For the fifth consecutive year, the Braves are NL East champions

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At just 27-years-old, I’m not the oldest Braves fan, but this is easily up there with the best divisional races in Braves franchise history, partly because Atlanta was rarely ever in first place. On June 1st, the Mets led the division by 10.5 games, leading to this famous rant from SNY’s Sal Licata.

To be fair to the Mets, they didn’t choke this division away like usual. The Braves took it from them, owning the best record in baseball since June 1st at 77-33 — which is a 114-win pace over 162 games. This team has been a juggernaut, and despite that, this race still came down to the wire, with the Braves essentially needing to sweep the Mets this past weekend to win the NL East.

Of course, they accomplished that in resounding fashion, but finishing the job wasn’t easy against the Fish. After losing 4-0 Monday night, they needed to win one of their last two games to clinch the NL East, and today’s game couldn’t have been any more stressful.

The Marlins gift wrapped the Braves opportunity after opportunity, but Atlanta’s bats continuously let them down, scraping across just two runs. However, just as we all expected before the game started, Jake Odorizzi delivered his best performance in a Braves uniform to date, surrendering just one run on two hits with seven strikeouts over five innings.

That’s all this team needed because then Brian Snitker could turn to the most potent bullpen in baseball to wrap things up, and they once again delivered… but it didn’t come without heartache.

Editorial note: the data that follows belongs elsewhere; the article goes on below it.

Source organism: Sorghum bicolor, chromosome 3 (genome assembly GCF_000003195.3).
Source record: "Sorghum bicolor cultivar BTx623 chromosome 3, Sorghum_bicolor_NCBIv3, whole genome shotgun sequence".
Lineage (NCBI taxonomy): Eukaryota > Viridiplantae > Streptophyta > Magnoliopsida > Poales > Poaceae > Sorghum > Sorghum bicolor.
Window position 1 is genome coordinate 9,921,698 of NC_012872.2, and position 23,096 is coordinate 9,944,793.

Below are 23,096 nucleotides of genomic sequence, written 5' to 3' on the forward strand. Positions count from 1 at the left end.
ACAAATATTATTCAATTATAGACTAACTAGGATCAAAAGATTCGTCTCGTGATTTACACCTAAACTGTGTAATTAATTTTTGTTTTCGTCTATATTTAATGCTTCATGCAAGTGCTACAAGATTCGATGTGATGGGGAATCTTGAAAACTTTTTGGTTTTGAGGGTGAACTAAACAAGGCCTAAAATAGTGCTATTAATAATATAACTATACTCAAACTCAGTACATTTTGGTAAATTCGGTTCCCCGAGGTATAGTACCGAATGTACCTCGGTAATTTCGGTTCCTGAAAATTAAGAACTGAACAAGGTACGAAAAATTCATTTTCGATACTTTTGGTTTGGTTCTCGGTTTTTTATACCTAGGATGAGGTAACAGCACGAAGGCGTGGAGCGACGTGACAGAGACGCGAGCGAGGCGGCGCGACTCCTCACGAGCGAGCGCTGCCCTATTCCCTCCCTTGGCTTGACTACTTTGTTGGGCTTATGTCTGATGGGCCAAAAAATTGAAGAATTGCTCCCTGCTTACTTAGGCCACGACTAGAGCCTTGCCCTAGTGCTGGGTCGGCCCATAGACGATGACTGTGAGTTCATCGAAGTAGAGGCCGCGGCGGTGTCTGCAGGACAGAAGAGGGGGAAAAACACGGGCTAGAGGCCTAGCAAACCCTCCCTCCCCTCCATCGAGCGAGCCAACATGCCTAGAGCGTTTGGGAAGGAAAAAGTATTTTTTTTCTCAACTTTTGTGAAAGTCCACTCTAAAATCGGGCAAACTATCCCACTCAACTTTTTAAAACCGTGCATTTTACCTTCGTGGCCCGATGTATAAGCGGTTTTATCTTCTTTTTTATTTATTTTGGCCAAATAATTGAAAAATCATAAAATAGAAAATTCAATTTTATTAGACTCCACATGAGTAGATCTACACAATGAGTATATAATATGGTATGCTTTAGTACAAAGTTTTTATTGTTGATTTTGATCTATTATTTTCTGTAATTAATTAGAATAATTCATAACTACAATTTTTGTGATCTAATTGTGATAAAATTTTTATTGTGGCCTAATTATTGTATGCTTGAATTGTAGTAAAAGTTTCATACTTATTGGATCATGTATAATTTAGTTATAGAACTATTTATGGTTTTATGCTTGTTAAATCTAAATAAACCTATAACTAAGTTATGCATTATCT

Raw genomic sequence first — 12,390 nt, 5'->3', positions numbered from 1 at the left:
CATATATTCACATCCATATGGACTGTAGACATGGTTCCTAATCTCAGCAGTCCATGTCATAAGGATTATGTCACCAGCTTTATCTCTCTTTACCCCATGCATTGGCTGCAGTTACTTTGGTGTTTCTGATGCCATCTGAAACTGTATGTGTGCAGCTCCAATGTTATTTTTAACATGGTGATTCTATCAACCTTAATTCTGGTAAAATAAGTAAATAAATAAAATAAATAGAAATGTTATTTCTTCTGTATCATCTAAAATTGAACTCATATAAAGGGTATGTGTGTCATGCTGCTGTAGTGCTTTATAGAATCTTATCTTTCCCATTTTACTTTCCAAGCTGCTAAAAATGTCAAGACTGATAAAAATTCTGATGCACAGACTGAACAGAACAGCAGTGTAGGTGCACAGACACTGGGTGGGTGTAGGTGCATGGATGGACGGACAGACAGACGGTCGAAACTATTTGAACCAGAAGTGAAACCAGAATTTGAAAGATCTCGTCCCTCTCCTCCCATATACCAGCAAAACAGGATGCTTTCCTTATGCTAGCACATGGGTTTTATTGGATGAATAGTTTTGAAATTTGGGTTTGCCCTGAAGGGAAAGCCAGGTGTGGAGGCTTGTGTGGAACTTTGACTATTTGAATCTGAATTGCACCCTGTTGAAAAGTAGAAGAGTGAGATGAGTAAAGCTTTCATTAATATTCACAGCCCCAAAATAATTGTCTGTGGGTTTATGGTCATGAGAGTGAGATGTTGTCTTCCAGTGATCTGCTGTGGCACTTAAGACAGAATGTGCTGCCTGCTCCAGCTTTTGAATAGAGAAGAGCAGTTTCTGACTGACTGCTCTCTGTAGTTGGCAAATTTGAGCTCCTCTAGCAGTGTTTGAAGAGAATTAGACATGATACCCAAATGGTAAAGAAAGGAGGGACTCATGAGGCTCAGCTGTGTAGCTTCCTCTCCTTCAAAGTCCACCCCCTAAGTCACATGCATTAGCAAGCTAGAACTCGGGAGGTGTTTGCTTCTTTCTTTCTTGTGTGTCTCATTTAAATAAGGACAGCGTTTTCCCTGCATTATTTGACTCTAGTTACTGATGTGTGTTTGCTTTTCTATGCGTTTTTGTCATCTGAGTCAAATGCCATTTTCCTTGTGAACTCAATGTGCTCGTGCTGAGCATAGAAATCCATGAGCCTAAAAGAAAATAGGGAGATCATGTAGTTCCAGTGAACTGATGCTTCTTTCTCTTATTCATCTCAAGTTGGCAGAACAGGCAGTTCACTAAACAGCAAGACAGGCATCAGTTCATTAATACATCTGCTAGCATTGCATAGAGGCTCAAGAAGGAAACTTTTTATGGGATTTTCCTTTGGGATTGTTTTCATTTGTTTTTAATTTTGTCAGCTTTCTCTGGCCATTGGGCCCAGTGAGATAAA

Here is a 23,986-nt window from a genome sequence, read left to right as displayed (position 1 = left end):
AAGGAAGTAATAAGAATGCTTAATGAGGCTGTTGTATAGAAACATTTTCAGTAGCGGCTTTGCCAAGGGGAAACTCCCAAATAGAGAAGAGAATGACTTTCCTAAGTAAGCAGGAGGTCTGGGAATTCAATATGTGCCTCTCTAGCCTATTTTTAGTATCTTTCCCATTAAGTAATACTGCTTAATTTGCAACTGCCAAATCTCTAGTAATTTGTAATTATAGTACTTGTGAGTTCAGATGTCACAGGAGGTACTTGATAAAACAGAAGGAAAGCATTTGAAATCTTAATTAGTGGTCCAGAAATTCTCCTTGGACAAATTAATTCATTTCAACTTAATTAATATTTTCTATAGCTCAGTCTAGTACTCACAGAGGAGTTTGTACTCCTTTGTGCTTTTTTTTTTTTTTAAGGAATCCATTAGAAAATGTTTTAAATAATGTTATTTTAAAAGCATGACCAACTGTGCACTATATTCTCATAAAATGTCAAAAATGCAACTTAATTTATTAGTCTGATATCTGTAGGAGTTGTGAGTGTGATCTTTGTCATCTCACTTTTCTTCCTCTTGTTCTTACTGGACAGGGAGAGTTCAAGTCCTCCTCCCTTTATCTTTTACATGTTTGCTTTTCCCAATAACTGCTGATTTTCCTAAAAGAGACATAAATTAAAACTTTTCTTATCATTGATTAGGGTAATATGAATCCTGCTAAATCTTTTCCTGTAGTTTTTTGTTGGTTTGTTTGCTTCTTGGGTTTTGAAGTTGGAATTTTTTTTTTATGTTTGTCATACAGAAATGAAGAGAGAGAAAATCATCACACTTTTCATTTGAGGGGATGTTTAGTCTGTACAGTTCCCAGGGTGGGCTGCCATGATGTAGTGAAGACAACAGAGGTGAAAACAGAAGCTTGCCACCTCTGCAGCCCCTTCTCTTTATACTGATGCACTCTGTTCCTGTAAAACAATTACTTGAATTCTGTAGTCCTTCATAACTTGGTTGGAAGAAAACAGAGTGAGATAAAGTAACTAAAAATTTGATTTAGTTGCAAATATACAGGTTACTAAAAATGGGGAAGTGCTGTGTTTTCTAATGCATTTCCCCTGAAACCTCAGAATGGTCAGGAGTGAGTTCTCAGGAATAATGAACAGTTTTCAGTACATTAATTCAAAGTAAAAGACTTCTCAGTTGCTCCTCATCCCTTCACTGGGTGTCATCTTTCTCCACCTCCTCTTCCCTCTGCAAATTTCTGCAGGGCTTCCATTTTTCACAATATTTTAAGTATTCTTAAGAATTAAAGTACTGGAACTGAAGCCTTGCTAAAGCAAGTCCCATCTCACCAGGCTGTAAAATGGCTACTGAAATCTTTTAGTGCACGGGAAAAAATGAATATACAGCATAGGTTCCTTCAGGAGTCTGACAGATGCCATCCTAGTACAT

Collin McHugh and Raisel Iglesias pitched two relatively stress-free innings. Although, McHugh did give up a two-out double before retiring the side, but things got really sweaty in the eighth when A.J. Minter entered the game. A Jon Berti double with one out put the tying run aboard. Minter was able to force the next batter to ground out, but then two straight walks loaded the bases with two men down.

If you’re anything like me, you were pacing around your living room with a heartbeat racing at a million beats per minute. There was also the occasional shortness of breath, but all of Braves Country was able to take a collective sigh of relief when Nick Fortes hit a high pop out in the infield that was eventually caught by Dansby Swanson.

The Braves were never able to add any insurance, but Kenley Jansen — for one of the few times this season — came through with a stress-free ninth inning. He struck out the first two batters on six straight pitches, and after a long battle with Jordan Groshans, he finally forced a fly out to Ronald Acuña Jr. to end the game and clinch the NL East for the fifth consecutive season.

There were probably five different times this season most fans, including myself, felt like this team was dead in the water, but it’s a testament to the guys in the clubhouse. The Braves never stopped believing in themselves, and that’s why they continuously find themselves in this position year after year.

Photo: Rich von Biberstein/Icon Sportswire

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